A review and meta-analysis published in Multiple Sclerosis and Other Related Disorders examined studies from PubMed (Medline), Scopus, Web of Science, and Embase, from 1970 to July 2021 to find the prevalence of hearing loss among people with multiple sclerosis.
Multiple sclerosis, as an autoimmune disorder that can cause symptoms in the optic nerve, brainstem, and spinal cord, as well as the olfactory nerve, cranial bulb, and vestibulocochlear nerve. According to the study:
Hearing problem delays or misses responses and may affect MS patients’ life (Robinson and Rudge, 1975; Klugman and Ross, 2002); however, detecting hearing abnormalities in PwMS is challenging. Speech intelligibility tasks are the place where PwMS has trouble (Mackenzie and Green, 2009; Jenstad and Souza, 2005). The location of MS plaques causes various types of HL. i.e., Lesions in the caudal pontine region are associated with center-oriented performance, while lesions in the rostral region are related to side-oriented performance (Furst and Levine, 2015).
As the researchers state in the published study, “Numerous studies have been conducted to investigate HL in autoimmune diseases. The risk of HL is higher in autoimmune diseases, including , antiphospholipid (APL) syndrome, Rheumatoid Arthritis (RA), and Behçet disease,” as well as various neurological disorders.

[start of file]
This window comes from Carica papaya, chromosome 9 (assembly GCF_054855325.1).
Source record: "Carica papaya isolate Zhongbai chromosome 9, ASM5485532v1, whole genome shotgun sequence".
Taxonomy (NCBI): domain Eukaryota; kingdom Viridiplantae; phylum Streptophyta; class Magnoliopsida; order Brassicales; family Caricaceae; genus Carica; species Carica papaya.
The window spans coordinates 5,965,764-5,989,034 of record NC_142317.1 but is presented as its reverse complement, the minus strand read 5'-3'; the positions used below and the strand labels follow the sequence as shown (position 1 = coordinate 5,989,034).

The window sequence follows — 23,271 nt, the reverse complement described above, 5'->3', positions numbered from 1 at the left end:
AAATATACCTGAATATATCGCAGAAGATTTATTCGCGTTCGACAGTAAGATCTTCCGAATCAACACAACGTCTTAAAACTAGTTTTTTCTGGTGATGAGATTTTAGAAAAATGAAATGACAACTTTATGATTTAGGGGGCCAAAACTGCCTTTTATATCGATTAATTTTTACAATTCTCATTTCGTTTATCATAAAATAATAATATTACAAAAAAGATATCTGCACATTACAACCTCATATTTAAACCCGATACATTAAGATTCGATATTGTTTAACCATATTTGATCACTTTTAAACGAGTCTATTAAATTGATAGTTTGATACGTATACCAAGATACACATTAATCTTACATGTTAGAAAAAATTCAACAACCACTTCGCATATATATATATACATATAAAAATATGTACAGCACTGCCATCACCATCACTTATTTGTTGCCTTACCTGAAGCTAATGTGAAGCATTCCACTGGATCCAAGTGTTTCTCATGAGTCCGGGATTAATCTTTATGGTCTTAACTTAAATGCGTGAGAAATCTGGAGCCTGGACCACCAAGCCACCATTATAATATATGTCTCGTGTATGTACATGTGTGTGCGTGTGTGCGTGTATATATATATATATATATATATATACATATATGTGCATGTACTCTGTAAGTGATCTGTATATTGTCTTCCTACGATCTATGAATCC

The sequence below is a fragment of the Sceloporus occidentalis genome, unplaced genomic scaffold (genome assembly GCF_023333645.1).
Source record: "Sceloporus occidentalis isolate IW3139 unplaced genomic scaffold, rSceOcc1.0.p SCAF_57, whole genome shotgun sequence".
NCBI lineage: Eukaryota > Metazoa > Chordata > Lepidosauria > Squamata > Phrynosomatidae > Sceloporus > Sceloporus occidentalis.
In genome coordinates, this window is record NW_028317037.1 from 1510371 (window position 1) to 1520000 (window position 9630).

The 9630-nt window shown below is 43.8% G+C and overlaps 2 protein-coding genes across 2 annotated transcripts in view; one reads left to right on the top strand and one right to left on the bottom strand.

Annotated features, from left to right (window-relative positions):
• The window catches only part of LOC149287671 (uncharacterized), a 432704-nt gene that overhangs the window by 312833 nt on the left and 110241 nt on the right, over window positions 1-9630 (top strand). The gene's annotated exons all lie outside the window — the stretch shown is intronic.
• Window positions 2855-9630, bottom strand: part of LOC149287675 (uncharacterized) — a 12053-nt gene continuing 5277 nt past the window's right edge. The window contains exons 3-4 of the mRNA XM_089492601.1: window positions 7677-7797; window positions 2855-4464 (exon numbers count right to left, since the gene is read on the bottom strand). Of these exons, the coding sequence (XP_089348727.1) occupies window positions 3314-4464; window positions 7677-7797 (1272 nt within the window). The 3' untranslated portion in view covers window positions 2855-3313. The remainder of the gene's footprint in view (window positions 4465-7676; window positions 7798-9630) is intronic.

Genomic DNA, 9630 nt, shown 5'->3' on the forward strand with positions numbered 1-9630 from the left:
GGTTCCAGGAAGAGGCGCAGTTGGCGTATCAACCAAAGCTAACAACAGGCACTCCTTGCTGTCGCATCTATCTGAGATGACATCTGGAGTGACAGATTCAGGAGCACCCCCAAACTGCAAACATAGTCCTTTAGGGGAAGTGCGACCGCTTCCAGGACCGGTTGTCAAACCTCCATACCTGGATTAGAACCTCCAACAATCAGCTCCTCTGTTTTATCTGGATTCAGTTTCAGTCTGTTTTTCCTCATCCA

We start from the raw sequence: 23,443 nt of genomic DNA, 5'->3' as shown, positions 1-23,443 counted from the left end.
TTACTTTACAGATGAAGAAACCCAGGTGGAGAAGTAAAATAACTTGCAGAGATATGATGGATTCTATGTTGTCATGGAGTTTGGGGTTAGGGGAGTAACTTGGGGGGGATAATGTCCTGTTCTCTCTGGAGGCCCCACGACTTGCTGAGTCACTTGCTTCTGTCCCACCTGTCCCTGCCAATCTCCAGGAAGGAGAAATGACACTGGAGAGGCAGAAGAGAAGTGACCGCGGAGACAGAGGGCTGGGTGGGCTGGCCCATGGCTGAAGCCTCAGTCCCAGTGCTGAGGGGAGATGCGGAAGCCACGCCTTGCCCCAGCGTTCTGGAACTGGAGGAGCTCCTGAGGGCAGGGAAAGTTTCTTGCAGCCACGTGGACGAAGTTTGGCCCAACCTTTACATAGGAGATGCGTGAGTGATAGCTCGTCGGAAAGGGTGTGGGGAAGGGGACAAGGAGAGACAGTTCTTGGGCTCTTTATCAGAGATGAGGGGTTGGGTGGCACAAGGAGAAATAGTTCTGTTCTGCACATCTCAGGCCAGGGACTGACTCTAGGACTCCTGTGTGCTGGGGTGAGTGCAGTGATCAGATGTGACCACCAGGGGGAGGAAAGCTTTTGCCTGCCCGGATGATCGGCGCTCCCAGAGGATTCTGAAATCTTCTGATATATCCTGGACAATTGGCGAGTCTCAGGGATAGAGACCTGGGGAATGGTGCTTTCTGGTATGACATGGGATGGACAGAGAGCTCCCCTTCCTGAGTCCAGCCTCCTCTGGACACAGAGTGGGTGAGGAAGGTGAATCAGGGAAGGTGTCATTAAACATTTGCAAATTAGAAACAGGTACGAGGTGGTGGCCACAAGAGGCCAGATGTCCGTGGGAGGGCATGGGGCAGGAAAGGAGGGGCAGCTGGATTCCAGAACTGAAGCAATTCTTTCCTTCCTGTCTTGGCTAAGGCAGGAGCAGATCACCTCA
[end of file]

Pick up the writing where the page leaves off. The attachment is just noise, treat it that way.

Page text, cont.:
The authors concluded that the prevalence of hearing loss with multiple sclerosis varies, depending on country as well as type of multiple sclerosis. They recommend a follow-up study with a larger population.
Orignal Paper: Mirmosayyeb O, Naderi M, Raeisi S, et al. Hearing loss among patients with multiple sclerosis (PwMS): A systematic review and meta-analysis. Multiple Sclerosis and Other Related Disorders. 2022. DOI: https://doi.org/10.1016/j.msard.2022.103754.
Source: Multiple Sclerosis and Other Related Disorders.